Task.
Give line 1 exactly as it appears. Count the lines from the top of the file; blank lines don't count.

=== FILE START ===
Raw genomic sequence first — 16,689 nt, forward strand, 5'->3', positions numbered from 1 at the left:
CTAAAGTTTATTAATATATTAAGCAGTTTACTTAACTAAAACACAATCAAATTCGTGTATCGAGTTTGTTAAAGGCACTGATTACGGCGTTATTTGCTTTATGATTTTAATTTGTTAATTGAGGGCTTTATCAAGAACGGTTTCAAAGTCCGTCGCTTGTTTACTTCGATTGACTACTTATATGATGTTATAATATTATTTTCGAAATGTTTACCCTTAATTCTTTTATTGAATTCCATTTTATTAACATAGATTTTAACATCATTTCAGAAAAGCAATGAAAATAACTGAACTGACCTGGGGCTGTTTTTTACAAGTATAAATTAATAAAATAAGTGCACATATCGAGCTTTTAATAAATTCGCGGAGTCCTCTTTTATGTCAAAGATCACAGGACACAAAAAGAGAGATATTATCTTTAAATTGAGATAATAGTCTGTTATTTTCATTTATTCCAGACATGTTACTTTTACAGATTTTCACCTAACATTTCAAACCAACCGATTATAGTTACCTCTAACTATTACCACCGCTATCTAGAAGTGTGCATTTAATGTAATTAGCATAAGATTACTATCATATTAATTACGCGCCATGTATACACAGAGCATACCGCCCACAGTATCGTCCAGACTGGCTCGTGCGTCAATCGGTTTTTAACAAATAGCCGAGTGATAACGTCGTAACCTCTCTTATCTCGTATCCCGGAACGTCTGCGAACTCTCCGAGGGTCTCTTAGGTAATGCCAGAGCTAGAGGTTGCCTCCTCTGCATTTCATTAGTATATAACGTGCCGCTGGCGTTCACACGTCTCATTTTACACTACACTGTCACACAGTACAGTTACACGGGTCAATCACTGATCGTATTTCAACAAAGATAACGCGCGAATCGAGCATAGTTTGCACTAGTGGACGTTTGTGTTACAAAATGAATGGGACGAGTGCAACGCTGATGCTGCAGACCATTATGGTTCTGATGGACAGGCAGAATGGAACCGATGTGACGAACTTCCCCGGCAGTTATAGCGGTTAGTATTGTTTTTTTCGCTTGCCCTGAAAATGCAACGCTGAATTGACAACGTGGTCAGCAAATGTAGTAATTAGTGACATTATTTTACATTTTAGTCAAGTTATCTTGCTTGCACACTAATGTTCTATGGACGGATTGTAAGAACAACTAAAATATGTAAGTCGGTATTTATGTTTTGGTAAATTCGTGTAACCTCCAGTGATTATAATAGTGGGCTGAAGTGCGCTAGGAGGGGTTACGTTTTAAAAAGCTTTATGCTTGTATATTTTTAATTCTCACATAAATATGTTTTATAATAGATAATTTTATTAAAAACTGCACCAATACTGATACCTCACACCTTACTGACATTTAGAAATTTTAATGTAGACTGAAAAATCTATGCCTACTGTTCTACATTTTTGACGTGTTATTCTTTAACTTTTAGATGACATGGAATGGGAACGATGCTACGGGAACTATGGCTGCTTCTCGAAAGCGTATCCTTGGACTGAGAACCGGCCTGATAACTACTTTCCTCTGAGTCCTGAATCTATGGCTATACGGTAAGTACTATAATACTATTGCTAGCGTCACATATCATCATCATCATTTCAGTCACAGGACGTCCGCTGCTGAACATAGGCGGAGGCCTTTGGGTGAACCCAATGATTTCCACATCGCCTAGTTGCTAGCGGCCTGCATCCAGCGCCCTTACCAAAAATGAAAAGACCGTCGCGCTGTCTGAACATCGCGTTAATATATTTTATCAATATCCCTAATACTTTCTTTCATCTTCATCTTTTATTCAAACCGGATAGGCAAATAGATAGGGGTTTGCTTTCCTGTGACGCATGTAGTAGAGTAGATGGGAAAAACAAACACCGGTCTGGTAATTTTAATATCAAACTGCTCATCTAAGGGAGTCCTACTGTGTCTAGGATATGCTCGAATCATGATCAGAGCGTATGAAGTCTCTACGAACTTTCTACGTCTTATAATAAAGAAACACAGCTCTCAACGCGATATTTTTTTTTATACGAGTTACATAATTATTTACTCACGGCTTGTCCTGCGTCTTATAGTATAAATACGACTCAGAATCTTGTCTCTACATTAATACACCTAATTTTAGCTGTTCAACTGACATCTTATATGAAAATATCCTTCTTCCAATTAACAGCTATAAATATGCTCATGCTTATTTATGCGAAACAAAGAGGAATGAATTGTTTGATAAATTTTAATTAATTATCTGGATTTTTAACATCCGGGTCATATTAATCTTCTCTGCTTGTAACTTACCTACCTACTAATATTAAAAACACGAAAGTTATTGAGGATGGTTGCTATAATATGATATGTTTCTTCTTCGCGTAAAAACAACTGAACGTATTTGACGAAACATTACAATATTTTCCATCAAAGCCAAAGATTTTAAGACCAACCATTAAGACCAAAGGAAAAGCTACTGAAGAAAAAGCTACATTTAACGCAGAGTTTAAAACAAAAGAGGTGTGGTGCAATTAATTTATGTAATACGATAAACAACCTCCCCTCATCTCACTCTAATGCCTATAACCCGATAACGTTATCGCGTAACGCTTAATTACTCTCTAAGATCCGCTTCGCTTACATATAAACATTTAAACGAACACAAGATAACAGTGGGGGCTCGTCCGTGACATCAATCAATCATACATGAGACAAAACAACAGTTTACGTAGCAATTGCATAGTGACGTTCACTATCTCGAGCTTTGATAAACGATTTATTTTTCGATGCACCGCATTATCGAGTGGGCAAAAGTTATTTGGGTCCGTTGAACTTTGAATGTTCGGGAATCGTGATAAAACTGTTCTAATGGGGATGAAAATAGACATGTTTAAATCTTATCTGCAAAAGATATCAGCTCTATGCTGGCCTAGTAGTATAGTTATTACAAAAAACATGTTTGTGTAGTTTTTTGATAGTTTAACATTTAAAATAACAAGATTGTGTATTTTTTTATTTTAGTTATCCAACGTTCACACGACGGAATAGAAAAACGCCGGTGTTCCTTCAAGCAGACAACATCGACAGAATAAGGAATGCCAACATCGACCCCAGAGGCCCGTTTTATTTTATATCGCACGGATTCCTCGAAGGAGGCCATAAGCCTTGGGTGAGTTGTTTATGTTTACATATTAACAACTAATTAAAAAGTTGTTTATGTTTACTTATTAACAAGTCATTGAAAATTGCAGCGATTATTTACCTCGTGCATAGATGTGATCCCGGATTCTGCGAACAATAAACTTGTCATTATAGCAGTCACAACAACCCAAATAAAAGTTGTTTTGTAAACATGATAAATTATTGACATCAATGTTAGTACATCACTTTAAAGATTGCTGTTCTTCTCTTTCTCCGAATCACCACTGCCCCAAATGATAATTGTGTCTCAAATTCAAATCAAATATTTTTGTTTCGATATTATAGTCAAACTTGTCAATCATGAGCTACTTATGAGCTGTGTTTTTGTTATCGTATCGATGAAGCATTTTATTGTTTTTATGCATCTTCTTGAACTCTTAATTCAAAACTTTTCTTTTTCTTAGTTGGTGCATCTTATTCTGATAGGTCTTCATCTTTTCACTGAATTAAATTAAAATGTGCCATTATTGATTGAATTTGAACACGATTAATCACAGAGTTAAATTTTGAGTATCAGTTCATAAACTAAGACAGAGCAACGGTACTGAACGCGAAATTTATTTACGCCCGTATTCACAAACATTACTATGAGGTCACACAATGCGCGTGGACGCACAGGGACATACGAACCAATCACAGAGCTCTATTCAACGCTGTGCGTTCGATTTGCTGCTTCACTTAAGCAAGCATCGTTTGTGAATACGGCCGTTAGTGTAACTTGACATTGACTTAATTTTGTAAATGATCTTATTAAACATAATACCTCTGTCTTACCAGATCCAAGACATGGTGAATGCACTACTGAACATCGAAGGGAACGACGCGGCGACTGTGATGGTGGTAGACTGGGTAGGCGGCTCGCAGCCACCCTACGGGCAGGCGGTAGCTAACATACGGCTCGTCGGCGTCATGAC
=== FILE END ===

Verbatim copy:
Raw genomic sequence first — 16,689 nt, forward strand, 5'->3', positions numbered from 1 at the left: